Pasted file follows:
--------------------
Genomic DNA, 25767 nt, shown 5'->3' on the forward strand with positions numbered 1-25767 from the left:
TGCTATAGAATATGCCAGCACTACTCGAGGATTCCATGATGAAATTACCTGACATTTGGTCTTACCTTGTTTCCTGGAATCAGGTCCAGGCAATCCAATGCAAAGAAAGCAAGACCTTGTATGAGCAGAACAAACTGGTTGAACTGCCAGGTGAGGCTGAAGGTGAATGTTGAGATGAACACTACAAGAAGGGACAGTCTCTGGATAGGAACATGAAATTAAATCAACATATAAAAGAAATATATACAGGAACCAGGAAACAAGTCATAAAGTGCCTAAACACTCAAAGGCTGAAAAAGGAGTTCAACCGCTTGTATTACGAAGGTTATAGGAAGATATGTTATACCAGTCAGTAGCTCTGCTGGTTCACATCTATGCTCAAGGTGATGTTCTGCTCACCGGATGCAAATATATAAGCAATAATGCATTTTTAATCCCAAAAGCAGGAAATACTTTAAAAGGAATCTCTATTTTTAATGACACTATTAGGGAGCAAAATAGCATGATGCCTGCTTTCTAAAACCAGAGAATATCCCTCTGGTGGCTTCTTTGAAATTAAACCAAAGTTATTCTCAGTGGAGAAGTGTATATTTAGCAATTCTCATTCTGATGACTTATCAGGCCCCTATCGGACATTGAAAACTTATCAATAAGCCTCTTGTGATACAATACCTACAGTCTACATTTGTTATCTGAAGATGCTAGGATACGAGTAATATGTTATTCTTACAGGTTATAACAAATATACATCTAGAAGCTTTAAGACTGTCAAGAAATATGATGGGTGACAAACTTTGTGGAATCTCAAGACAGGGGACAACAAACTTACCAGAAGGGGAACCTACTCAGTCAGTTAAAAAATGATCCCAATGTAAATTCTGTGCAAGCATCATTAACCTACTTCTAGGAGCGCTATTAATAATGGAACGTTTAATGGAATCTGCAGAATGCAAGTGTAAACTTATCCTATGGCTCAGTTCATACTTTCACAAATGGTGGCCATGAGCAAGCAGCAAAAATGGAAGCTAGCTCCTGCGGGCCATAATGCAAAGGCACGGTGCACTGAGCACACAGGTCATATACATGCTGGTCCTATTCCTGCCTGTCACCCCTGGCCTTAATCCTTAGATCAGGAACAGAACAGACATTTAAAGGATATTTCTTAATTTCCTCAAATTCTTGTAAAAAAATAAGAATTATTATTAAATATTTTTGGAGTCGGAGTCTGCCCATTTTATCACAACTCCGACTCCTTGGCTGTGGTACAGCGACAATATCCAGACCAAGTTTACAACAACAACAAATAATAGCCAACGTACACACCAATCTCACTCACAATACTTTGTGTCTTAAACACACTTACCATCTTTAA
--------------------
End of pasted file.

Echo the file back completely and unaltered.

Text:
Genomic DNA, 25767 nt, shown 5'->3' on the forward strand with positions numbered 1-25767 from the left:
TGCTATAGAATATGCCAGCACTACTCGAGGATTCCATGATGAAATTACCTGACATTTGGTCTTACCTTGTTTCCTGGAATCAGGTCCAGGCAATCCAATGCAAAGAAAGCAAGACCTTGTATGAGCAGAACAAACTGGTTGAACTGCCAGGTGAGGCTGAAGGTGAATGTTGAGATGAACACTACAAGAAGGGACAGTCTCTGGATAGGAACATGAAATTAAATCAACATATAAAAGAAATATATACAGGAACCAGGAAACAAGTCATAAAGTGCCTAAACACTCAAAGGCTGAAAAAGGAGTTCAACCGCTTGTATTACGAAGGTTATAGGAAGATATGTTATACCAGTCAGTAGCTCTGCTGGTTCACATCTATGCTCAAGGTGATGTTCTGCTCACCGGATGCAAATATATAAGCAATAATGCATTTTTAATCCCAAAAGCAGGAAATACTTTAAAAGGAATCTCTATTTTTAATGACACTATTAGGGAGCAAAATAGCATGATGCCTGCTTTCTAAAACCAGAGAATATCCCTCTGGTGGCTTCTTTGAAATTAAACCAAAGTTATTCTCAGTGGAGAAGTGTATATTTAGCAATTCTCATTCTGATGACTTATCAGGCCCCTATCGGACATTGAAAACTTATCAATAAGCCTCTTGTGATACAATACCTACAGTCTACATTTGTTATCTGAAGATGCTAGGATACGAGTAATATGTTATTCTTACAGGTTATAACAAATATACATCTAGAAGCTTTAAGACTGTCAAGAAATATGATGGGTGACAAACTTTGTGGAATCTCAAGACAGGGGACAACAAACTTACCAGAAGGGGAACCTACTCAGTCAGTTAAAAAATGATCCCAATGTAAATTCTGTGCAAGCATCATTAACCTACTTCTAGGAGCGCTATTAATAATGGAACGTTTAATGGAATCTGCAGAATGCAAGTGTAAACTTATCCTATGGCTCAGTTCATACTTTCACAAATGGTGGCCATGAGCAAGCAGCAAAAATGGAAGCTAGCTCCTGCGGGCCATAATGCAAAGGCACGGTGCACTGAGCACACAGGTCATATACATGCTGGTCCTATTCCTGCCTGTCACCCCTGGCCTTAATCCTTAGATCAGGAACAGAACAGACATTTAAAGGATATTTCTTAATTTCCTCAAATTCTTGTAAAAAAATAAGAATTATTATTAAATATTTTTGGAGTCGGAGTCTGCCCATTTTATCACAACTCCGACTCCTTGGCTGTGGTACAGCGACAATATCCAGACCAAGTTTACAACAACAACAAATAATAGCCAACGTACACACCAATCTCACTCACAATACTTTGTGTCTTAAACACACTTACCATCTTTAA